I hate to admit it, but our duck experiment was a dismal failure. We chose Ancona ducks because they came highly recommended by Carol Deppe, but either the breed or the species seems to be a poor fit for our homestead. When the ducklings were small enough to dabble in our sky pond, I loved the way they foraged for their own food, but keeping them on dry land
has been much more of a hassle. The requisite open bucket of
water turns into mud within hours, and the ducks then proceed to turn
the entire area around the bucket into mud too.
I could probably deal with the mud problem, though, if our ducks weren't
so darn lazy. At first, I thought maybe the waterfowl were spending their
entire day hanging out in one spot because they were in a hillside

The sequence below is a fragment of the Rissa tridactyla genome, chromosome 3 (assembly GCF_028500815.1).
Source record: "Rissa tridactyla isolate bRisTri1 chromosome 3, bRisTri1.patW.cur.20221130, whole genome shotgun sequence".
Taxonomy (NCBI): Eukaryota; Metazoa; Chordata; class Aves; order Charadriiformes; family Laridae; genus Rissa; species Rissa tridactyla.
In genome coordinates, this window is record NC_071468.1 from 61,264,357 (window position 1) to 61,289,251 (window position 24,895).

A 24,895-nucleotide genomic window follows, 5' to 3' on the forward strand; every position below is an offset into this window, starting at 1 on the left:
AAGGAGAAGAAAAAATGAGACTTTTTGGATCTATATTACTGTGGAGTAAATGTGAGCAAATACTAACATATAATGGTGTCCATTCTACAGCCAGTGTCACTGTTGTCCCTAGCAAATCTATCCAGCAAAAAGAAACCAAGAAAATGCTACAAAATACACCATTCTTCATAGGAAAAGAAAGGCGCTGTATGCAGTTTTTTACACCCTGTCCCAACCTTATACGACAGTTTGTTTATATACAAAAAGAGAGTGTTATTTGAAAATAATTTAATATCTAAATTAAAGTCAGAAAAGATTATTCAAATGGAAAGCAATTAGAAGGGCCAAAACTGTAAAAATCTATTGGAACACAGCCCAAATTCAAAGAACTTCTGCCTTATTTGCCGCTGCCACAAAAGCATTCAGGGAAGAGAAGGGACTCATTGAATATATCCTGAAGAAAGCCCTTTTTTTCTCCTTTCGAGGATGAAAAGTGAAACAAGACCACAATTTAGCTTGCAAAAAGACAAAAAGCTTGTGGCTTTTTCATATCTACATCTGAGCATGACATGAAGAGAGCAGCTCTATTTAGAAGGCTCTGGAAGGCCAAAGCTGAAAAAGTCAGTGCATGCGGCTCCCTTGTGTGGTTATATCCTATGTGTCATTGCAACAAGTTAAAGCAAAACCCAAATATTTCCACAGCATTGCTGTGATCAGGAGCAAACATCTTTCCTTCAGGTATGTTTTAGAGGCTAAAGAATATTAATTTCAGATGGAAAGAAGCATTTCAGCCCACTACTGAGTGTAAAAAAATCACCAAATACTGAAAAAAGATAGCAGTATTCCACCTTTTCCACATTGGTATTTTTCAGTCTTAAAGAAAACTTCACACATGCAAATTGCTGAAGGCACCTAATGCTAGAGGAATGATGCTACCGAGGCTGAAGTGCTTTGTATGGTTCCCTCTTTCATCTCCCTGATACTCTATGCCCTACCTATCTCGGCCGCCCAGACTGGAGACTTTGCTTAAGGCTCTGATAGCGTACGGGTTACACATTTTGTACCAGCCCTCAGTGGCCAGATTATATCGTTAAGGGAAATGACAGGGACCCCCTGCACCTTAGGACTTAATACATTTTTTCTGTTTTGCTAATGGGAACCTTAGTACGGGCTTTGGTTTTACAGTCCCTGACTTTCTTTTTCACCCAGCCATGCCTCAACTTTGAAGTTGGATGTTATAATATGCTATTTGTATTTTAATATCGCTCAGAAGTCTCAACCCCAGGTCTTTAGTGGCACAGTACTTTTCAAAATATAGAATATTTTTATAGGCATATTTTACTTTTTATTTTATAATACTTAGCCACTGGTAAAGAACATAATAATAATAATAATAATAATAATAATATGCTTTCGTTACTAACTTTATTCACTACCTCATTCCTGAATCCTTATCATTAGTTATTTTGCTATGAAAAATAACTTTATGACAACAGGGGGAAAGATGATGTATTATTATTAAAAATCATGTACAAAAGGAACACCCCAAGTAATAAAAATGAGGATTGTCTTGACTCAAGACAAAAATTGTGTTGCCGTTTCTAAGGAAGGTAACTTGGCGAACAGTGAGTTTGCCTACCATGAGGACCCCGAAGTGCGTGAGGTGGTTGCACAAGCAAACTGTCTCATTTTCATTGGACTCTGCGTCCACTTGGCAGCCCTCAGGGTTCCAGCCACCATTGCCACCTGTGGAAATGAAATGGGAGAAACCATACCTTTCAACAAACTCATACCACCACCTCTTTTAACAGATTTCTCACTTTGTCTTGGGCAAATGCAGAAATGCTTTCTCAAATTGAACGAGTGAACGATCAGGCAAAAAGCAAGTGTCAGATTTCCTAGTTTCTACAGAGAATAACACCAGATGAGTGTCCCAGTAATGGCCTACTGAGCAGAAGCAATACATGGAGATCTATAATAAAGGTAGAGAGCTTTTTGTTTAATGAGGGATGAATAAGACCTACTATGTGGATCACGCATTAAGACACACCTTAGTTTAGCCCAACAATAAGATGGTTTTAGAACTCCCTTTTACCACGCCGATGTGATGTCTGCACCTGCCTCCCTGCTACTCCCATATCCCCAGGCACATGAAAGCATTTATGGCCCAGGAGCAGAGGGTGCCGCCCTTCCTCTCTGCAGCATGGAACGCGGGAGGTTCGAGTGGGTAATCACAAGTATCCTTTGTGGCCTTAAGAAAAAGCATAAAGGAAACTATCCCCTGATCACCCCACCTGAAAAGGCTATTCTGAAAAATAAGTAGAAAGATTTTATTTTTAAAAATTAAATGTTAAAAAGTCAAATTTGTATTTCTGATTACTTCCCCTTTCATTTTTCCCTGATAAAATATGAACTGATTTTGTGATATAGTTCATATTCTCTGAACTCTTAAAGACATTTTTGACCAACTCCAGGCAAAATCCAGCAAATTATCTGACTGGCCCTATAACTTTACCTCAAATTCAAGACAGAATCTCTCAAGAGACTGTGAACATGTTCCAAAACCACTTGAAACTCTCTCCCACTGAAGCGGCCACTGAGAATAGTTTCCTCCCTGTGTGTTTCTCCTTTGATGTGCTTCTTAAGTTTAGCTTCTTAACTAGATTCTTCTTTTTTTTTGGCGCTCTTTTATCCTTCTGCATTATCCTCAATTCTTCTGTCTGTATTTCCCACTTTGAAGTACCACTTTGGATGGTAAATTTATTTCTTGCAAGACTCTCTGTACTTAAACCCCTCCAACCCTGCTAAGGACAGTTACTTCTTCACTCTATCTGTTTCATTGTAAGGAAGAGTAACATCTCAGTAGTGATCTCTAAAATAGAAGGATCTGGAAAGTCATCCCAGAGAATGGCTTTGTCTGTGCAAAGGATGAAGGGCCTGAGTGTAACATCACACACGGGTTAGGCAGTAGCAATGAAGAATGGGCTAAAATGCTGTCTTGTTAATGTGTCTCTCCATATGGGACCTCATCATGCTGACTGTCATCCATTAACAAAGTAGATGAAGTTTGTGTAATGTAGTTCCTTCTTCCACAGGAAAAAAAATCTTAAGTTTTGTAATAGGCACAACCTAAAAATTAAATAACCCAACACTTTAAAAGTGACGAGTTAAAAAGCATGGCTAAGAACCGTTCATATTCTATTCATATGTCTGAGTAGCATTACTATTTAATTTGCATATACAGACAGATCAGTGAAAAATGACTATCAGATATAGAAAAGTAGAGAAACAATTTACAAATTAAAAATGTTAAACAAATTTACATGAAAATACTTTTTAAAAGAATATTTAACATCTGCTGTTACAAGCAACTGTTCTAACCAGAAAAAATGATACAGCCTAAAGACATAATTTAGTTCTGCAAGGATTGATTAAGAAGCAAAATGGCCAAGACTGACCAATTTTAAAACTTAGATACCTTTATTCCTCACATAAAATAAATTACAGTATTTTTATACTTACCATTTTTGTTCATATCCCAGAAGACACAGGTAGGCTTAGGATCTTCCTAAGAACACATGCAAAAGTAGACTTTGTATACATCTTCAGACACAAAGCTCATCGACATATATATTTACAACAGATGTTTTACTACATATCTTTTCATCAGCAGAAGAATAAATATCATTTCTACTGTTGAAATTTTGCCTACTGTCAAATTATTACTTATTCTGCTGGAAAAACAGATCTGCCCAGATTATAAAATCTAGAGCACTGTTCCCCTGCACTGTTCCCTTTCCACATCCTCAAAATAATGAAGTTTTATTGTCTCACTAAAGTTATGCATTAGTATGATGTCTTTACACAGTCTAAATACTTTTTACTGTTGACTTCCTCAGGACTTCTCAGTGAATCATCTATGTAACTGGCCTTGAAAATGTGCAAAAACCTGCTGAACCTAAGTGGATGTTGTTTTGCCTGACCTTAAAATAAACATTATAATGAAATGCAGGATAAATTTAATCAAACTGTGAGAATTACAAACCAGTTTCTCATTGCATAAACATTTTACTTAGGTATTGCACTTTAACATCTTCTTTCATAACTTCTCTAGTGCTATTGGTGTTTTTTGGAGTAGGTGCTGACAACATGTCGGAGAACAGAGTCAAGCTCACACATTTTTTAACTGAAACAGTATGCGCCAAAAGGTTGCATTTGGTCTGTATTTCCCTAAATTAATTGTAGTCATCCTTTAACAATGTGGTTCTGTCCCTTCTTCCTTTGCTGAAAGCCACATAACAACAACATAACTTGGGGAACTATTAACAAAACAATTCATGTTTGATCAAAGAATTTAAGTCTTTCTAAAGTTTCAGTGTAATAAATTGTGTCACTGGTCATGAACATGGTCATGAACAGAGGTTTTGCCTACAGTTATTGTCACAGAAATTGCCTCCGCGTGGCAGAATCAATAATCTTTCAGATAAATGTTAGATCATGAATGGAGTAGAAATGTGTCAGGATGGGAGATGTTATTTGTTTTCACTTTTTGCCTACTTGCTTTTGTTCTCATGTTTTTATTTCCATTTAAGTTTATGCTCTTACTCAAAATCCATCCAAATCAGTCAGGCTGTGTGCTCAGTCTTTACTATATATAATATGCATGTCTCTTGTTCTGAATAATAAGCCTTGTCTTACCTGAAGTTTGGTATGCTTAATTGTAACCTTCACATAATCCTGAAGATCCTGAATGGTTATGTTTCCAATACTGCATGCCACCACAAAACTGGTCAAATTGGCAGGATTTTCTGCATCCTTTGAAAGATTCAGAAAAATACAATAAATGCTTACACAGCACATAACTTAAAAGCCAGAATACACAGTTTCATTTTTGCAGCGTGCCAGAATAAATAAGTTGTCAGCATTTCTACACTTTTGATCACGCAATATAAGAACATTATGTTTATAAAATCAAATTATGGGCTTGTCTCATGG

pasture, and hills were too hard for their webbed feet. However, I
moved the flock into a flat pasture full of low weeds and clover (and
even took away their open water bucket) and the waterfowl still lay about all
For the sake of
comparison, here's what the tractored hens were doing on the same hot
afternoon that I took the second photo in this post. Despite being
confined to a small space, these Red Stars were busy working up the ground where I plan to set out fall broccoli next week, hunting for worms in the process.
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